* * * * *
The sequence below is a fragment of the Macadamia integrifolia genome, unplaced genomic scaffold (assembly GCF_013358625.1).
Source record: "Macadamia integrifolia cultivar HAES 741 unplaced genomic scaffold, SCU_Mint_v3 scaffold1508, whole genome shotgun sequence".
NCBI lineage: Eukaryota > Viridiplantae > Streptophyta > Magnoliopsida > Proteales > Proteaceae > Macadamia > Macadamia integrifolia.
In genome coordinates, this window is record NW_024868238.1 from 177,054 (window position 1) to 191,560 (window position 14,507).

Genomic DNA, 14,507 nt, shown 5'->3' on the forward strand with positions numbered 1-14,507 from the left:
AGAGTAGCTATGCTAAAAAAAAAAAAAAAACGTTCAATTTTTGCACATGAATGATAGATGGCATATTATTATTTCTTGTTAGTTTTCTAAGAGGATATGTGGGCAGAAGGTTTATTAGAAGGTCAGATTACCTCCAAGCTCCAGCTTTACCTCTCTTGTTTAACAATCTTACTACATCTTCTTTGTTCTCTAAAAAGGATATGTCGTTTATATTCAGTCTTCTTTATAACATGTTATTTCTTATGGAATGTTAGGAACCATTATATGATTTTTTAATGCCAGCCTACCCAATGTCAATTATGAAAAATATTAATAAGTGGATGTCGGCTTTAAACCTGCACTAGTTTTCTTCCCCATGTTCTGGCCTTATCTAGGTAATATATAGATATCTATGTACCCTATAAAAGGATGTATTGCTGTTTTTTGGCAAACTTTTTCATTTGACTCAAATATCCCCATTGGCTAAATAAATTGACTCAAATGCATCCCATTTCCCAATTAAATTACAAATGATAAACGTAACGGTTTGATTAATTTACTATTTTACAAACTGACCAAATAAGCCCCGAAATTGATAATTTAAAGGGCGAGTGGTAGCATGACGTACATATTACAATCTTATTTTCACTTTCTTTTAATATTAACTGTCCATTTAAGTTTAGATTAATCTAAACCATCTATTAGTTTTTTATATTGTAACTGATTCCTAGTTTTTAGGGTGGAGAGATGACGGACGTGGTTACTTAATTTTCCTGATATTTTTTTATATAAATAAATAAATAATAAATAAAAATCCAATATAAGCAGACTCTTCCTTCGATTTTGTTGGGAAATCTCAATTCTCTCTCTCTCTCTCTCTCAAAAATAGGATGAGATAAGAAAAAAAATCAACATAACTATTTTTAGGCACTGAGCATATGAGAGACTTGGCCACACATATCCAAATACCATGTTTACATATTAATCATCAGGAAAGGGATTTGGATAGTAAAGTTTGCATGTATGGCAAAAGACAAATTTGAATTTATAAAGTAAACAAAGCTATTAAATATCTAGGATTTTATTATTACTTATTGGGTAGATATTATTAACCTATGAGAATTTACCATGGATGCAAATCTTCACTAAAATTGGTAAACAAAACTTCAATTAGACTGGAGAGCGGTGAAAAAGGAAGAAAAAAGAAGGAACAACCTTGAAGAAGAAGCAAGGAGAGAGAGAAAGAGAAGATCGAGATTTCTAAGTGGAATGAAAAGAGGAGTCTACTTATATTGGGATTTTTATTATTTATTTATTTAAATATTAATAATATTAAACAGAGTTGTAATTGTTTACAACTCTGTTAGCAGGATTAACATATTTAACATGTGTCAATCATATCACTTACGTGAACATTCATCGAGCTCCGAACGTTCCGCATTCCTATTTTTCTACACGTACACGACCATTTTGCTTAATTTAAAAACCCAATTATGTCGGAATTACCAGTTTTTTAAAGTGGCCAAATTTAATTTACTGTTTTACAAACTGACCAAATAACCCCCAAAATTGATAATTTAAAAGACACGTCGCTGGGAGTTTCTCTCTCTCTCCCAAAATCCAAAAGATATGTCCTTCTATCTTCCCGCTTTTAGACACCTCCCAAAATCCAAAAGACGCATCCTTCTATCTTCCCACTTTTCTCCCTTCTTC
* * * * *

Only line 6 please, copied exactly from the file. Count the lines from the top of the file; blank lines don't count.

AGAGTAGCTATGCTAAAAAAAAAAAAAAAACGTTCAATTTTTGCACATGAATGATAGATGGCATATTATTATTTCTTGTTAGTTTTCTAAGAGGATATGTGGGCAGAAGGTTTATTAGAAGGTCAGATTACCTCCAAGCTCCAGCTTTACCTCTCTTGTTTAACAATCTTACTACATCTTCTTTGTTCTCTAAAAAGGATATGTCGTTTATATTCAGTCTTCTTTATAACATGTTATTTCTTATGGAATGTTAGGAACCATTATATGATTTTTTAATGCCAGCCTACCCAATGTCAATTATGAAAAATATTAATAAGTGGATGTCGGCTTTAAACCTGCACTAGTTTTCTTCCCCATGTTCTGGCCTTATCTAGGTAATATATAGATATCTATGTACCCTATAAAAGGATGTATTGCTGTTTTTTGGCAAACTTTTTCATTTGACTCAAATATCCCCATTGGCTAAATAAATTGACTCAAATGCATCCCATTTCCCAATTAAATTACAAATGATAAACGTAACGGTTTGATTAATTTACTATTTTACAAACTGACCAAATAAGCCCCGAAATTGATAATTTAAAGGGCGAGTGGTAGCATGACGTACATATTACAATCTTATTTTCACTTTCTTTTAATATTAACTGTCCATTTAAGTTTAGATTAATCTAAACCATCTATTAGTTTTTTATATTGTAACTGATTCCTAGTTTTTAGGGTGGAGAGATGACGGACGTGGTTACTTAATTTTCCTGATATTTTTTTATATAAATAAATAAATAATAAATAAAAATCCAATATAAGCAGACTCTTCCTTCGATTTTGTTGGGAAATCTCAATTCTCTCTCTCTCTCTCTCTCAAAAATAGGATGAGATAAGAAAAAAAATCAACATAACTATTTTTAGGCACTGAGCATATGAGAGACTTGGCCACACATATCCAAATACCATGTTTACATATTAATCATCAGGAAAGGGATTTGGATAGTAAAGTTTGCATGTATGGCAAAAGACAAATTTGAATTTATAAAGTAAACAAAGCTATTAAATATCTAGGATTTTATTATTACTTATTGGGTAGATATTATTAACCTATGAGAATTTACCATGGATGCAAATCTTCACTAAAATTGGTAAACAAAACTTCAATTAGACTGGAGAGCGGTGAAAAAGGAAGAAAAAAGAAGGAACAACCTTGAAGAAGAAGCAAGGAGAGAGAGAAAGAGAAGATCGAGATTTCTAAGTGGAATGAAAAGAGGAGTCTACTTATATTGGGATTTTTATTATTTATTTATTTAAATATTAATAATATTAAACAGAGTTGTAATTGTTTACAACTCTGTTAGCAGGATTAACATATTTAACATGTGTCAATCATATCACTTACGTGAACATTCATCGAGCTCCGAACGTTCCGCATTCCTATTTTTCTACACGTACACGACCATTTTGCTTAATTTAAAAACCCAATTATGTCGGAATTACCAGTTTTTTAAAGTGGCCAAATTTAATTTACTGTTTTACAAACTGACCAAATAACCCCCAAAATTGATAATTTAAAAGACACGTCGCTGGGAGTTTCTCTCTCTCTCCCAAAATCCAAAAGATATGTCCTTCTATCTTCCCGCTTTTAGACACCTCCCAAAATCCAAAAGACGCATCCTTCTATCTTCCCACTTTTCTCCCTTCTTC